At first it was nice and calm till I looked down, and I was there shocked. There were so many sharks and sting rays. I looked up and kept swimming forward and telling myself nothing bad will happen to you Mhari, nothing. After calming down some I looked down and nothing that bad. I brought my head up and took a big
As far back as I can trace my memories I remember that as a child I always liked to be in the water. Swimming pools were my absolute favorite. Wherever I went, I would always ask if there was a swimming pool. However, things changed when my parents took me to Florida for the first time. When I looked out onto the ocean my parents told me that the first words that came out of my mouth were, “Look mom, dad it’s a huge swimming pool!” I bet anyone can guess what happened next; I took off on a mad dash right into the ocean. The thing is, it was nothing like a swimming pool, but it seemed so much better. Over time, I became fascinated with all of its characteristics and still, I am
I woke up nauseous, too sick to eat. The whole drive there I was praying it would be cancelled. The fear consumed me; I couldn’t move. I just wanted to be home in my warm, comfy bed, instead I was diving into an ice cold pool. After warm-up my coach gave me a pep talk, but I was too nervous to listen. Sometimes I got so nervous I’d throw up, right before my event. To this day I still don’t understand why I got so anxious at swim meets. For the past several years, I have had a love hate relationship with swimming. I always struggled with swimming, and many times I wanted to quit. The time commitment and the physical requirements have always been a little too much for my mind to handle and it all comes to a crescendo when it is time to compete. I often wondered why I continued to put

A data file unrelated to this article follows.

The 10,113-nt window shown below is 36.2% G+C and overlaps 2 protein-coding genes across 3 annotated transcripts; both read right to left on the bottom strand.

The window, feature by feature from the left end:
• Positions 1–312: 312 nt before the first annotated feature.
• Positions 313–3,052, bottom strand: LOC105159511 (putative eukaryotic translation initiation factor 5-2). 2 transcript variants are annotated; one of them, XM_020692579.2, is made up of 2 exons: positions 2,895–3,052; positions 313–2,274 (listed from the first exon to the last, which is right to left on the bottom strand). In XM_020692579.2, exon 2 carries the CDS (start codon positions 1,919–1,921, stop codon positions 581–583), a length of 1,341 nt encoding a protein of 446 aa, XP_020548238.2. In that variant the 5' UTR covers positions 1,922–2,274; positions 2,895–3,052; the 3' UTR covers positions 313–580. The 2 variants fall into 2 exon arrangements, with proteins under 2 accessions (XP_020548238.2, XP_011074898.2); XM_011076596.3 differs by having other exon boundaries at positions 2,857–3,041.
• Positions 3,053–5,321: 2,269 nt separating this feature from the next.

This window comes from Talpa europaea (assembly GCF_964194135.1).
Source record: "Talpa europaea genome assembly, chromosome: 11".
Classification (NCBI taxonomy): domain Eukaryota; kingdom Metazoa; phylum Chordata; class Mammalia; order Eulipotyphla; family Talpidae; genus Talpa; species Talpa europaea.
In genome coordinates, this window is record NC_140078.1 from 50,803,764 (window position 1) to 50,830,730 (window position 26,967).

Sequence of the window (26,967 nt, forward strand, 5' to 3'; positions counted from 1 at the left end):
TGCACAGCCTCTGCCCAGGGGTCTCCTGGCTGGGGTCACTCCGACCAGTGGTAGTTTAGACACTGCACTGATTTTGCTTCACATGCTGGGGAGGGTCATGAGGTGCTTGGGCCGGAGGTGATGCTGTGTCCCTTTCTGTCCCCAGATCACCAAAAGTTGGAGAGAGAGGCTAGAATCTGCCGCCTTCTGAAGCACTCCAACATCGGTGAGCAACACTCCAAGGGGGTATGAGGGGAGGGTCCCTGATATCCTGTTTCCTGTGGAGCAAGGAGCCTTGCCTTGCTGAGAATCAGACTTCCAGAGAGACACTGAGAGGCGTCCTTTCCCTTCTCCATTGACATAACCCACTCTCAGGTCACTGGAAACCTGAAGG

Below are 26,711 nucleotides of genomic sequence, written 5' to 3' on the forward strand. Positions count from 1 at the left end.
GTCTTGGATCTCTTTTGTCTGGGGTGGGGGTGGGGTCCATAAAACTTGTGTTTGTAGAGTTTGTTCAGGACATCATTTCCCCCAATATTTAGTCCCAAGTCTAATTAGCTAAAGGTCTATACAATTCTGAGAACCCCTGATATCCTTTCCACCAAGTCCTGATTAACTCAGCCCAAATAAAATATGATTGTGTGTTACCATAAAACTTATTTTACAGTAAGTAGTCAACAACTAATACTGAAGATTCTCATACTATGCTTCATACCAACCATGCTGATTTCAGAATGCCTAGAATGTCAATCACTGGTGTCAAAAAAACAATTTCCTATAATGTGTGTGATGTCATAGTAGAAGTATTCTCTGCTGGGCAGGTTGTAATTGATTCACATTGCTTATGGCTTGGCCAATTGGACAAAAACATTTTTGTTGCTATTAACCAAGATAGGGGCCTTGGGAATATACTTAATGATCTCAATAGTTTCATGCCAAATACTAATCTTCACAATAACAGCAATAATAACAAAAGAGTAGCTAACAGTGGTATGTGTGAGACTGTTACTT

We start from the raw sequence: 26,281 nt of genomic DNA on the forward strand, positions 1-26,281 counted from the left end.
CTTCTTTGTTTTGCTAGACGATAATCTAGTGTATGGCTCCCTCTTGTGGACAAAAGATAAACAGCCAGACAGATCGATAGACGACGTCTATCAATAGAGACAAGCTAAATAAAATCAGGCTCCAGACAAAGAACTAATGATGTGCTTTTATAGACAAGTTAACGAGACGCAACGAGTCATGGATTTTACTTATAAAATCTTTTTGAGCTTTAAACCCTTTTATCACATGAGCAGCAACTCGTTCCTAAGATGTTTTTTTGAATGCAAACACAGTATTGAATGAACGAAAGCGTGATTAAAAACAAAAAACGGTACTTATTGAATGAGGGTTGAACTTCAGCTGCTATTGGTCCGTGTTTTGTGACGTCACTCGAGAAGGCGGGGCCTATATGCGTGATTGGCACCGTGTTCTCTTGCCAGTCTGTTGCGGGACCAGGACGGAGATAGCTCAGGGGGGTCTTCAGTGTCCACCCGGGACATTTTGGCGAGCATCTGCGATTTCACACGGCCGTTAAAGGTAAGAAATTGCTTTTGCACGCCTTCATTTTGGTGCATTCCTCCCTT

I dove through the cold currents, feeling my hands create an opening through the water. I closed my aching eyes and let the water submerge me, pulling me in. The sun cast shadows on the floor of the pool, shifting every now and then. I could feel the warmth of the sun as I swam further. I sighed, deeply content.
I am known to be extremely clumsy. With that, it’s expected that I often end up in awkward situations. In the past I have called numerous teachers “Mom,” fallen down while walking up stairs, almost fallen off a cliff; and it can be assured there were many more instances where my embarrassing clumsiness had led me into awkward, sometimes life threatening, situations. One moment that stands out in particular takes place in every marine animal welfare activists’ “favorite” place, Sea World.
Attempting to distract myself from the fear that was slowly consuming my body, I turned my head towards the Raritan Valley Community College Pool (RVCC), one